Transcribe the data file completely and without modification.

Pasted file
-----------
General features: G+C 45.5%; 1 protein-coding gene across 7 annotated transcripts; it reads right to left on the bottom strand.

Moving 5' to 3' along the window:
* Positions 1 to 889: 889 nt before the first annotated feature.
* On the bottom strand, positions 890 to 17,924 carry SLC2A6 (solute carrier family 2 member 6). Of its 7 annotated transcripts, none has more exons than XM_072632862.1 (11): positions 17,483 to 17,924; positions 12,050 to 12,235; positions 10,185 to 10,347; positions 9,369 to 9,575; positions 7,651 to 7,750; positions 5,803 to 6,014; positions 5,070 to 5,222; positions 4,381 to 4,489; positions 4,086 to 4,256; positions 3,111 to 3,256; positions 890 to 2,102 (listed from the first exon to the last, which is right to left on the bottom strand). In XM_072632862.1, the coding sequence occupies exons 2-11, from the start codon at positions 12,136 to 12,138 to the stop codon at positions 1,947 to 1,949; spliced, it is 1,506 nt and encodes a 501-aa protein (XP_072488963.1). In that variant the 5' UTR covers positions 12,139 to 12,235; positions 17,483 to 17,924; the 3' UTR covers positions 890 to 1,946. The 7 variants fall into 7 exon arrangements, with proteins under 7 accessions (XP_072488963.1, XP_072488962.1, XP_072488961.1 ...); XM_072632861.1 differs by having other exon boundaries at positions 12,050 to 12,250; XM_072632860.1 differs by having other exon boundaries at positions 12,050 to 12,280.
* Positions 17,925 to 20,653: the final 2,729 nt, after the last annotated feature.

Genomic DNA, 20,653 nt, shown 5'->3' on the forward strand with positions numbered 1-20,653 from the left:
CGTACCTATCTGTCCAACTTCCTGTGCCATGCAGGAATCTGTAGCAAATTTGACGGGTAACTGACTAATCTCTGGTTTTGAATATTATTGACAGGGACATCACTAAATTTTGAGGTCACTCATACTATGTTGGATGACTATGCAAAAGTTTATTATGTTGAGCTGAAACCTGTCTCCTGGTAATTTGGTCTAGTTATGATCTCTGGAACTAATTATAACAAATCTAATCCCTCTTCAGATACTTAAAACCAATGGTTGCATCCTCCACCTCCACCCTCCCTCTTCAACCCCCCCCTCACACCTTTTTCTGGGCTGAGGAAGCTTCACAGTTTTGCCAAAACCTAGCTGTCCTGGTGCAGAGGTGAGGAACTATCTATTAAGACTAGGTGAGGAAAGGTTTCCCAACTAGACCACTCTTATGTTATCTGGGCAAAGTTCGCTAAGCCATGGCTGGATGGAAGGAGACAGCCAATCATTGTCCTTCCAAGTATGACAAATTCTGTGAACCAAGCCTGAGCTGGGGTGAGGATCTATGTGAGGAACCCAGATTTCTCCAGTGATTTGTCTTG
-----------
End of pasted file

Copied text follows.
General features: G+C 45.5%; 1 protein-coding gene across 7 annotated transcripts; it reads right to left on the bottom strand.

Moving 5' to 3' along the window:
* Positions 1 to 889: 889 nt before the first annotated feature.
* On the bottom strand, positions 890 to 17,924 carry SLC2A6 (solute carrier family 2 member 6). Of its 7 annotated transcripts, none has more exons than XM_072632862.1 (11): positions 17,483 to 17,924; positions 12,050 to 12,235; positions 10,185 to 10,347; positions 9,369 to 9,575; positions 7,651 to 7,750; positions 5,803 to 6,014; positions 5,070 to 5,222; positions 4,381 to 4,489; positions 4,086 to 4,256; positions 3,111 to 3,256; positions 890 to 2,102 (listed from the first exon to the last, which is right to left on the bottom strand). In XM_072632862.1, the coding sequence occupies exons 2-11, from the start codon at positions 12,136 to 12,138 to the stop codon at positions 1,947 to 1,949; spliced, it is 1,506 nt and encodes a 501-aa protein (XP_072488963.1). In that variant the 5' UTR covers positions 12,139 to 12,235; positions 17,483 to 17,924; the 3' UTR covers positions 890 to 1,946. The 7 variants fall into 7 exon arrangements, with proteins under 7 accessions (XP_072488963.1, XP_072488962.1, XP_072488961.1 ...); XM_072632861.1 differs by having other exon boundaries at positions 12,050 to 12,250; XM_072632860.1 differs by having other exon boundaries at positions 12,050 to 12,280.
* Positions 17,925 to 20,653: the final 2,729 nt, after the last annotated feature.

Genomic DNA, 20,653 nt, shown 5'->3' on the forward strand with positions numbered 1-20,653 from the left:
CGTACCTATCTGTCCAACTTCCTGTGCCATGCAGGAATCTGTAGCAAATTTGACGGGTAACTGACTAATCTCTGGTTTTGAATATTATTGACAGGGACATCACTAAATTTTGAGGTCACTCATACTATGTTGGATGACTATGCAAAAGTTTATTATGTTGAGCTGAAACCTGTCTCCTGGTAATTTGGTCTAGTTATGATCTCTGGAACTAATTATAACAAATCTAATCCCTCTTCAGATACTTAAAACCAATGGTTGCATCCTCCACCTCCACCCTCCCTCTTCAACCCCCCCCTCACACCTTTTTCTGGGCTGAGGAAGCTTCACAGTTTTGCCAAAACCTAGCTGTCCTGGTGCAGAGGTGAGGAACTATCTATTAAGACTAGGTGAGGAAAGGTTTCCCAACTAGACCACTCTTATGTTATCTGGGCAAAGTTCGCTAAGCCATGGCTGGATGGAAGGAGACAGCCAATCATTGTCCTTCCAAGTATGACAAATTCTGTGAACCAAGCCTGAGCTGGGGTGAGGATCTATGTGAGGAACCCAGATTTCTCCAGTGATTTGTCTTG